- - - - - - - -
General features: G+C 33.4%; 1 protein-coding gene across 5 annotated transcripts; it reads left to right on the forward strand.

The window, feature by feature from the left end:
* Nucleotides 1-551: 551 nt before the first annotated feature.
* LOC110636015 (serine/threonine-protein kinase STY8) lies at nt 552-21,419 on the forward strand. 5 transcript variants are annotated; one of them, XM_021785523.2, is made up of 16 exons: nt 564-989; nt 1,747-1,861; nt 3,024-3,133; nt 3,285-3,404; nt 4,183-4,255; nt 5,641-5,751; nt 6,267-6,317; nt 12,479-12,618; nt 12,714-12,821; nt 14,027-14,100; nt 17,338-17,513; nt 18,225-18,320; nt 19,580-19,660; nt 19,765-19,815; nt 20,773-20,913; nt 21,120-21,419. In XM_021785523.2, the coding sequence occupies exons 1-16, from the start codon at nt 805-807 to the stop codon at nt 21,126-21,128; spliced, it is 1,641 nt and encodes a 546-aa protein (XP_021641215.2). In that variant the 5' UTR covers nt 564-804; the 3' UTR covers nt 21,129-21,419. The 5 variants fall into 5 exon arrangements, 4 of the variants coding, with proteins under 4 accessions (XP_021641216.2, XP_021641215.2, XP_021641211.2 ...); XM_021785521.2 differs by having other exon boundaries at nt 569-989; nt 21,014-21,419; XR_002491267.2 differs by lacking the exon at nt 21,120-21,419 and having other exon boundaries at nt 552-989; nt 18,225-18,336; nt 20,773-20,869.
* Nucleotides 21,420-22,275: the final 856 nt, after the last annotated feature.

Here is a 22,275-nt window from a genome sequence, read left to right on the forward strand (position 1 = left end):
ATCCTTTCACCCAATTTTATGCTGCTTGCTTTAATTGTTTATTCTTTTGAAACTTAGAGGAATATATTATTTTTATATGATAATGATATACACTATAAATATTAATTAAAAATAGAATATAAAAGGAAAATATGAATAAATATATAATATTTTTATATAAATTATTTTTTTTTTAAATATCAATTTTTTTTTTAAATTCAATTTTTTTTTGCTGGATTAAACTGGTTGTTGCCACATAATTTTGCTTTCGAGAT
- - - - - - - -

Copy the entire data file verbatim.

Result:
General features: G+C 33.4%; 1 protein-coding gene across 5 annotated transcripts; it reads left to right on the forward strand.

The window, feature by feature from the left end:
* Nucleotides 1-551: 551 nt before the first annotated feature.
* LOC110636015 (serine/threonine-protein kinase STY8) lies at nt 552-21,419 on the forward strand. 5 transcript variants are annotated; one of them, XM_021785523.2, is made up of 16 exons: nt 564-989; nt 1,747-1,861; nt 3,024-3,133; nt 3,285-3,404; nt 4,183-4,255; nt 5,641-5,751; nt 6,267-6,317; nt 12,479-12,618; nt 12,714-12,821; nt 14,027-14,100; nt 17,338-17,513; nt 18,225-18,320; nt 19,580-19,660; nt 19,765-19,815; nt 20,773-20,913; nt 21,120-21,419. In XM_021785523.2, the coding sequence occupies exons 1-16, from the start codon at nt 805-807 to the stop codon at nt 21,126-21,128; spliced, it is 1,641 nt and encodes a 546-aa protein (XP_021641215.2). In that variant the 5' UTR covers nt 564-804; the 3' UTR covers nt 21,129-21,419. The 5 variants fall into 5 exon arrangements, 4 of the variants coding, with proteins under 4 accessions (XP_021641216.2, XP_021641215.2, XP_021641211.2 ...); XM_021785521.2 differs by having other exon boundaries at nt 569-989; nt 21,014-21,419; XR_002491267.2 differs by lacking the exon at nt 21,120-21,419 and having other exon boundaries at nt 552-989; nt 18,225-18,336; nt 20,773-20,869.
* Nucleotides 21,420-22,275: the final 856 nt, after the last annotated feature.

Here is a 22,275-nt window from a genome sequence, read left to right on the forward strand (position 1 = left end):
ATCCTTTCACCCAATTTTATGCTGCTTGCTTTAATTGTTTATTCTTTTGAAACTTAGAGGAATATATTATTTTTATATGATAATGATATACACTATAAATATTAATTAAAAATAGAATATAAAAGGAAAATATGAATAAATATATAATATTTTTATATAAATTATTTTTTTTTTAAATATCAATTTTTTTTTTAAATTCAATTTTTTTTTGCTGGATTAAACTGGTTGTTGCCACATAATTTTGCTTTCGAGAT